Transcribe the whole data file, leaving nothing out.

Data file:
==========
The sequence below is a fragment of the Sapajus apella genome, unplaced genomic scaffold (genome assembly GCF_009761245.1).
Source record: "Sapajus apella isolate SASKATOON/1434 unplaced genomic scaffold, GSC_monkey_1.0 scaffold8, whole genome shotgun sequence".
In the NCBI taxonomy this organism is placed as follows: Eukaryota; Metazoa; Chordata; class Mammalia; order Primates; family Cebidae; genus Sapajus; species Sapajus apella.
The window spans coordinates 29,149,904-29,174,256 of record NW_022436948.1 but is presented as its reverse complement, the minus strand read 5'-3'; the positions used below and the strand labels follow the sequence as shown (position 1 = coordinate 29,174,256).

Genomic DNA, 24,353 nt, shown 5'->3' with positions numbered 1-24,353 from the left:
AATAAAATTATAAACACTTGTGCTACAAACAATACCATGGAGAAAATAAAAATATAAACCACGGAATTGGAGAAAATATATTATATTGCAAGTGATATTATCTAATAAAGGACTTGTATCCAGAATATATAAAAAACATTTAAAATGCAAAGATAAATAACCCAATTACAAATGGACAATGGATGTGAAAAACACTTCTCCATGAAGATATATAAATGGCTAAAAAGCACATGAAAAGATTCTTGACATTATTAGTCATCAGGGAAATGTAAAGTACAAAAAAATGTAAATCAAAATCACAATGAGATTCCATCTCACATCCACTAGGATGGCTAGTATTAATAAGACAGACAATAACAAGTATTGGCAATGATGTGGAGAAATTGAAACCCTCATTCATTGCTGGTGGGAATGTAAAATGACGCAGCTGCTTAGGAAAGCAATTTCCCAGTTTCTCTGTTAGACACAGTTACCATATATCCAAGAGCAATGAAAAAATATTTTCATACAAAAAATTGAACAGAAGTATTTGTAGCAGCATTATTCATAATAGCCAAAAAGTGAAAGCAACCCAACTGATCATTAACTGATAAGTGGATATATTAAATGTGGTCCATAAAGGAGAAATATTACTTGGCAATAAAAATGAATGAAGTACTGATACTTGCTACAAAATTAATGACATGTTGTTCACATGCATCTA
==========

The sequence below is a fragment of the Sapajus apella genome, unplaced genomic scaffold (genome assembly GCF_009761245.1).
Source record: "Sapajus apella isolate SASKATOON/1434 unplaced genomic scaffold, GSC_monkey_1.0 scaffold8, whole genome shotgun sequence".
In the NCBI taxonomy this organism is placed as follows: Eukaryota; Metazoa; Chordata; class Mammalia; order Primates; family Cebidae; genus Sapajus; species Sapajus apella.
The window spans coordinates 29,149,904-29,174,256 of record NW_022436948.1 but is presented as its reverse complement, the minus strand read 5'-3'; the positions used below and the strand labels follow the sequence as shown (position 1 = coordinate 29,174,256).

Genomic DNA, 24,353 nt, shown 5'->3' with positions numbered 1-24,353 from the left:
AATAAAATTATAAACACTTGTGCTACAAACAATACCATGGAGAAAATAAAAATATAAACCACGGAATTGGAGAAAATATATTATATTGCAAGTGATATTATCTAATAAAGGACTTGTATCCAGAATATATAAAAAACATTTAAAATGCAAAGATAAATAACCCAATTACAAATGGACAATGGATGTGAAAAACACTTCTCCATGAAGATATATAAATGGCTAAAAAGCACATGAAAAGATTCTTGACATTATTAGTCATCAGGGAAATGTAAAGTACAAAAAAATGTAAATCAAAATCACAATGAGATTCCATCTCACATCCACTAGGATGGCTAGTATTAATAAGACAGACAATAACAAGTATTGGCAATGATGTGGAGAAATTGAAACCCTCATTCATTGCTGGTGGGAATGTAAAATGACGCAGCTGCTTAGGAAAGCAATTTCCCAGTTTCTCTGTTAGACACAGTTACCATATATCCAAGAGCAATGAAAAAATATTTTCATACAAAAAATTGAACAGAAGTATTTGTAGCAGCATTATTCATAATAGCCAAAAAGTGAAAGCAACCCAACTGATCATTAACTGATAAGTGGATATATTAAATGTGGTCCATAAAGGAGAAATATTACTTGGCAATAAAAATGAATGAAGTACTGATACTTGCTACAAAATTAATGACATGTTGTTCACATGCATCTA